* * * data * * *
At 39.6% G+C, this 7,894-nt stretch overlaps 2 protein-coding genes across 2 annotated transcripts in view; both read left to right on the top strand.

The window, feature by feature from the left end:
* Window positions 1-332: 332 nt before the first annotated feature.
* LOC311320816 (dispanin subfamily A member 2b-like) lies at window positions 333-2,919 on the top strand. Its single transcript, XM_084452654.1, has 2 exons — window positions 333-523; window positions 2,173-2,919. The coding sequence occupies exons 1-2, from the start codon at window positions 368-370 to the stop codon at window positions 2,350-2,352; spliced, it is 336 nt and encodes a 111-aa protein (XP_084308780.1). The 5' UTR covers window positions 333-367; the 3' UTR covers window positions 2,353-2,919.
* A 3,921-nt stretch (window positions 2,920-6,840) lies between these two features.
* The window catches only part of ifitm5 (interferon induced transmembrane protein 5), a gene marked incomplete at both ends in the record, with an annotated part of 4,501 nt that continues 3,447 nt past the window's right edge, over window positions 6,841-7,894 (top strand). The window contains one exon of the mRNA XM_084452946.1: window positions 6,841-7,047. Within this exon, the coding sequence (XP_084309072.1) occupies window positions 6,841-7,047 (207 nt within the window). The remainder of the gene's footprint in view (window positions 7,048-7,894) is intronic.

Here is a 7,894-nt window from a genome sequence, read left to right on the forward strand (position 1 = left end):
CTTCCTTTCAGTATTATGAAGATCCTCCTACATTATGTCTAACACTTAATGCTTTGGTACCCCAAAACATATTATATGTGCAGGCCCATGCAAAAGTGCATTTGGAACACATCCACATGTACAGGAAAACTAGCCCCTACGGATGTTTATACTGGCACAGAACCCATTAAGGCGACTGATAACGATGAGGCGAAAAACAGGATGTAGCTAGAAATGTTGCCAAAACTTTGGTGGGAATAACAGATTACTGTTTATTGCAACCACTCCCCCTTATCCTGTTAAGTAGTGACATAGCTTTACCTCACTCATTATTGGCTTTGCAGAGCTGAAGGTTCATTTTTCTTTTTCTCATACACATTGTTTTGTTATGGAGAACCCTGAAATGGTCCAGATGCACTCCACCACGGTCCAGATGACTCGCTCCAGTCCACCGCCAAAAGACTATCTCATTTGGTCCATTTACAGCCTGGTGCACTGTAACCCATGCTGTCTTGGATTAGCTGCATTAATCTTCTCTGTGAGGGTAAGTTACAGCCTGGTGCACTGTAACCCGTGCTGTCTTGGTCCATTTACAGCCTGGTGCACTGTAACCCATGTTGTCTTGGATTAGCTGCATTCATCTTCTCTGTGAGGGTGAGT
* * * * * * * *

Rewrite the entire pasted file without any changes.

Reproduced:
At 39.6% G+C, this 7,894-nt stretch overlaps 2 protein-coding genes across 2 annotated transcripts in view; both read left to right on the top strand.

The window, feature by feature from the left end:
* Window positions 1-332: 332 nt before the first annotated feature.
* LOC311320816 (dispanin subfamily A member 2b-like) lies at window positions 333-2,919 on the top strand. Its single transcript, XM_084452654.1, has 2 exons — window positions 333-523; window positions 2,173-2,919. The coding sequence occupies exons 1-2, from the start codon at window positions 368-370 to the stop codon at window positions 2,350-2,352; spliced, it is 336 nt and encodes a 111-aa protein (XP_084308780.1). The 5' UTR covers window positions 333-367; the 3' UTR covers window positions 2,353-2,919.
* A 3,921-nt stretch (window positions 2,920-6,840) lies between these two features.
* The window catches only part of ifitm5 (interferon induced transmembrane protein 5), a gene marked incomplete at both ends in the record, with an annotated part of 4,501 nt that continues 3,447 nt past the window's right edge, over window positions 6,841-7,894 (top strand). The window contains one exon of the mRNA XM_084452946.1: window positions 6,841-7,047. Within this exon, the coding sequence (XP_084309072.1) occupies window positions 6,841-7,047 (207 nt within the window). The remainder of the gene's footprint in view (window positions 7,048-7,894) is intronic.

Here is a 7,894-nt window from a genome sequence, read left to right on the forward strand (position 1 = left end):
CTTCCTTTCAGTATTATGAAGATCCTCCTACATTATGTCTAACACTTAATGCTTTGGTACCCCAAAACATATTATATGTGCAGGCCCATGCAAAAGTGCATTTGGAACACATCCACATGTACAGGAAAACTAGCCCCTACGGATGTTTATACTGGCACAGAACCCATTAAGGCGACTGATAACGATGAGGCGAAAAACAGGATGTAGCTAGAAATGTTGCCAAAACTTTGGTGGGAATAACAGATTACTGTTTATTGCAACCACTCCCCCTTATCCTGTTAAGTAGTGACATAGCTTTACCTCACTCATTATTGGCTTTGCAGAGCTGAAGGTTCATTTTTCTTTTTCTCATACACATTGTTTTGTTATGGAGAACCCTGAAATGGTCCAGATGCACTCCACCACGGTCCAGATGACTCGCTCCAGTCCACCGCCAAAAGACTATCTCATTTGGTCCATTTACAGCCTGGTGCACTGTAACCCATGCTGTCTTGGATTAGCTGCATTAATCTTCTCTGTGAGGGTAAGTTACAGCCTGGTGCACTGTAACCCGTGCTGTCTTGGTCCATTTACAGCCTGGTGCACTGTAACCCATGTTGTCTTGGATTAGCTGCATTCATCTTCTCTGTGAGGGTGAGT